There's limited evidence to suggest that sharing content on social networks has an impact on how it
ranks for search in Google. In crude terms view social as a channel to distribute content that'll earn
“Google has clearly stated that they don’t use links on social as a ranking factor. However, there is an
indirect connection in that links shared via well connected social accounts may well gain visibility with
people who in turn then link to that content,” says Smith.
Running an integrated public relations campaign that has a topical reason for sharing and
conversation on Twitter has had an effect on search rankings,” adds Bayles.
Google wants to provide the most relevant and fresh content to its user’s queries. If it can see a piece
of relevant content has been recommended by influencers and it has a peak of activity on Twitter it
often increases the visibility of that content quicker than usual.
Life is far more complex than last click attribution. Use an analytics tool such as Google Analytics to
understand your customer journey. Track a few metrics that are tied to your efforts and the business
or organisations outcomes that you are seeking to address.
Bayles explains, “A good place to start is starting to track all of the links you’re gaining within
coverage, the strength of those sites and any social shares; all of which are key signals to Google.
CoverageBook.com automates those counts and measurements for you.”
7. There's a related pointed. Delivering traffic to a website is typically only the start of a process. In sales
terms it's the start of the funnel. Think about what other means of engagement you need to
undertake to deliver a desired outcome or behavioural change.
Google has a tool called Google Consumer Barometer that enables you to explore the customer
journey for many markets.
“Each audience decision journey will be different. Working out which elements play to which part of
the journey is the challenge. Search is typically used in the consideration phase – it’s where we go to
validate the claims made in the awareness phase,” says Smith.
Agile management teaches us to test lots of ideas and rapidly iterate. Get comfortable with
measuring the outcome of every effort. Interpreting data from analytics tools such as Google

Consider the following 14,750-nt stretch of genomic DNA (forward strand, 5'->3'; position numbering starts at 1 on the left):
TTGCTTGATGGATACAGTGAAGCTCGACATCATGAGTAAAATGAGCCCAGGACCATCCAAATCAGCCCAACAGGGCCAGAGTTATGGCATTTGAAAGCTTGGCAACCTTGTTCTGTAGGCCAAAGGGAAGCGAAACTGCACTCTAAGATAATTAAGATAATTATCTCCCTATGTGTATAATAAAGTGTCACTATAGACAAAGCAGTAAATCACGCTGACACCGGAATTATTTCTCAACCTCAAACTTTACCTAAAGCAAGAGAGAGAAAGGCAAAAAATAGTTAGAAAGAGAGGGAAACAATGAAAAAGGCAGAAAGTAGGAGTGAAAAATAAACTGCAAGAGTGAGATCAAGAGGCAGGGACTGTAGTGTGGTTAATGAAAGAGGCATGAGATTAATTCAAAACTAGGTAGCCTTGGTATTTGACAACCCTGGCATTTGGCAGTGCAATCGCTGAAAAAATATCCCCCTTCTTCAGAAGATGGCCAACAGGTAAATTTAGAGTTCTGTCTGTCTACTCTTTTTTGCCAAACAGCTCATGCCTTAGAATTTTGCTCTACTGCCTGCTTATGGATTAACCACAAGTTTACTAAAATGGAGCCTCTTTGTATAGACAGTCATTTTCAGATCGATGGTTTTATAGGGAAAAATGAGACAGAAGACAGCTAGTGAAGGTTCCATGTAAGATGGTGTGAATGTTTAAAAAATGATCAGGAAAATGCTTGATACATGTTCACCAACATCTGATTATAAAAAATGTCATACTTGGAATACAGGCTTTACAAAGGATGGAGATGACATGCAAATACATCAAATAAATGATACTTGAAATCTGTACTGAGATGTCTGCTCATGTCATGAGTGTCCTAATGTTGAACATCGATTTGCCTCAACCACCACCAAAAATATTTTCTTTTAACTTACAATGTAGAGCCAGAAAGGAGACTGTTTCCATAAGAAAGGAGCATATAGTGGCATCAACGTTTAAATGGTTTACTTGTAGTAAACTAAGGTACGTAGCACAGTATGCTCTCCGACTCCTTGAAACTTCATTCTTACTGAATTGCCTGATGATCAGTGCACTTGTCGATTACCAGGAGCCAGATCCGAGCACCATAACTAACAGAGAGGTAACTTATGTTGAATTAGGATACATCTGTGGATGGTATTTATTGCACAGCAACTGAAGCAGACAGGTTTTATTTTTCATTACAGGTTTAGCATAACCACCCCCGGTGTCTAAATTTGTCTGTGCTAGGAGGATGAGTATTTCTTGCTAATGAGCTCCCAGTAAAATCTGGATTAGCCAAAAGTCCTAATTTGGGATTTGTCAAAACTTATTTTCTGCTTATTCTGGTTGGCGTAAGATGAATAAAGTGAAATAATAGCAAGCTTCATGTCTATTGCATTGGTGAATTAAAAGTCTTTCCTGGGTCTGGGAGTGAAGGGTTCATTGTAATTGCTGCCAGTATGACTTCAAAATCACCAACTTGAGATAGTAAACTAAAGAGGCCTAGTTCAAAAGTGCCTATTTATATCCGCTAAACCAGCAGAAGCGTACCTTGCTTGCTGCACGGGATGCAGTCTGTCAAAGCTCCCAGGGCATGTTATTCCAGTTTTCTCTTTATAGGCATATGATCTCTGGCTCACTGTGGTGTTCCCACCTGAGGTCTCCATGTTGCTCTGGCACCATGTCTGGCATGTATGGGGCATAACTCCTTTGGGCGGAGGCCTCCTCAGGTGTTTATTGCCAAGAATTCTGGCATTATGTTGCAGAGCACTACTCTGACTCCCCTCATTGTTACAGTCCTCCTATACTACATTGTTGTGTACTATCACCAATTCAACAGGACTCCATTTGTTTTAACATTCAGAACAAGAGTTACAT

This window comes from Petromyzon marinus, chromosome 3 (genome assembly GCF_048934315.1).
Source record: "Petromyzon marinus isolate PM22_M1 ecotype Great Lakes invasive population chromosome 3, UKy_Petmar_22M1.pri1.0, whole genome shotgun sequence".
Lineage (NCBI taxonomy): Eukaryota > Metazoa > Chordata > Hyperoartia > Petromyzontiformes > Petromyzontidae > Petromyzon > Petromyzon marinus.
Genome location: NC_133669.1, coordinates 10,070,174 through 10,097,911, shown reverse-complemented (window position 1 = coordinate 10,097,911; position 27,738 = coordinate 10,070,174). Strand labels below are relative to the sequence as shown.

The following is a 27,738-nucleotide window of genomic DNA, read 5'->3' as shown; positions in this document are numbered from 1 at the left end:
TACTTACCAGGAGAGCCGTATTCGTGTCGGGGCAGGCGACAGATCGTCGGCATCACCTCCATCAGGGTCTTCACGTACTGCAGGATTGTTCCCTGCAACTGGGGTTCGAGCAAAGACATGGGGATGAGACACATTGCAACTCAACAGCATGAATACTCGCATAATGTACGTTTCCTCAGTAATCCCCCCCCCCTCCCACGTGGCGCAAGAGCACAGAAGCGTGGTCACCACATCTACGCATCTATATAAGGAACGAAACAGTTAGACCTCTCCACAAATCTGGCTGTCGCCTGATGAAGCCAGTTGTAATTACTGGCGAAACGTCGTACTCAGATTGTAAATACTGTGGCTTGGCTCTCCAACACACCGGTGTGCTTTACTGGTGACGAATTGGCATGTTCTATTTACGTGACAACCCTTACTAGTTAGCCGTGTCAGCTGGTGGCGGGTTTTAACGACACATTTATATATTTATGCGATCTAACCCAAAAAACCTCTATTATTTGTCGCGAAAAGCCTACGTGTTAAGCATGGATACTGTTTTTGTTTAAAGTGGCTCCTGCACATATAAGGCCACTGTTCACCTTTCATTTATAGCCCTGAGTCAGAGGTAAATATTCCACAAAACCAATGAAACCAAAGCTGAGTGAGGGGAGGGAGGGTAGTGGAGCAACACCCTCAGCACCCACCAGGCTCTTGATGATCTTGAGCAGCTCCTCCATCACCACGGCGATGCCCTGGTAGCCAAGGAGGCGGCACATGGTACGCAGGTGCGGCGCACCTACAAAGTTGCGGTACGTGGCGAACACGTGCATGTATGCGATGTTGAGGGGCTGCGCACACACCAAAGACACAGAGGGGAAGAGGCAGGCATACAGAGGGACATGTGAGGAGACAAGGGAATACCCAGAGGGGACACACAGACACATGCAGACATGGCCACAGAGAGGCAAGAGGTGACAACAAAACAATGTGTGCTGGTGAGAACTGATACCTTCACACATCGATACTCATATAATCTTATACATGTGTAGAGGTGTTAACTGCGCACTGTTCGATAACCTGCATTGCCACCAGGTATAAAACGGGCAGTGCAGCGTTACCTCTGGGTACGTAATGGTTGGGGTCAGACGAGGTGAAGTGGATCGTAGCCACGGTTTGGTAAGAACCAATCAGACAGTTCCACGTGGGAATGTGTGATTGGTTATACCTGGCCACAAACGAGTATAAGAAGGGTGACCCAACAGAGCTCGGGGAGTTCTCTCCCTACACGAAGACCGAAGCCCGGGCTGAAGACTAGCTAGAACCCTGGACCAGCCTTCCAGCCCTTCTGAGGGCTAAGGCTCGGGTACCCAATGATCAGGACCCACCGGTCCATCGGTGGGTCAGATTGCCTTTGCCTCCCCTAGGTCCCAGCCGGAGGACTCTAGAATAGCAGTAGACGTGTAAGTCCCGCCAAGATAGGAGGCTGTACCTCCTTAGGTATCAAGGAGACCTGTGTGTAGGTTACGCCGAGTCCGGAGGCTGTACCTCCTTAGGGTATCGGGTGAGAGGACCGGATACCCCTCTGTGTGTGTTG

Analytics is a critical skill. The culture of celebrating and learning is commonplace in the SEO
community but is uncomfortable for public relations. It's another area where we could do much
Find out what questions and queries your consumers have by getting a free report of what they're searching for
in Google and YouTube.
Google AdWords Keyword Planner
Tool that helps you build search campaigns by finding keyword ideas and estimating how they may perform.
Tool to help understand how people are finding and navigating your web site.
Google Consumer Barometer
Tool from Google to help you understand how people use the Internet across the world.
Google Mobile-Friendly Test
Analyses a websites and reports if it has a mobile-friendly design and its impact on search.
Google Webmaster Tools
Suite of tools to check the health of a website.
Link intelligence tools to help characterise website search performance.
Link intelligence tools to help characterise website search performance.
Link intelligence tools to help characterise website search performance.
On site audit tool to ensure a site is optimised for search marketing.
Generate keyword ideas with Ubersuggest the free keyword suggestion tool that makes good use of different
8. 200 Response Code
A web server code sent to browsers when content loads correctly.
Slang for the local map listings that show up on a Google search result. 3, 7, 10 refer to the number of local
listings within that section.
This line of code tells both search engines and web browsers that a page has permenantly moved from one
location to another.
Similar to the 301 redirect, the a 302 redirect tells search engines and web browsers that a page has
been temporarily moved from one location to another.
403 Response Code
A web server code sent to browsers when access is denied. Usually seen when something is published, then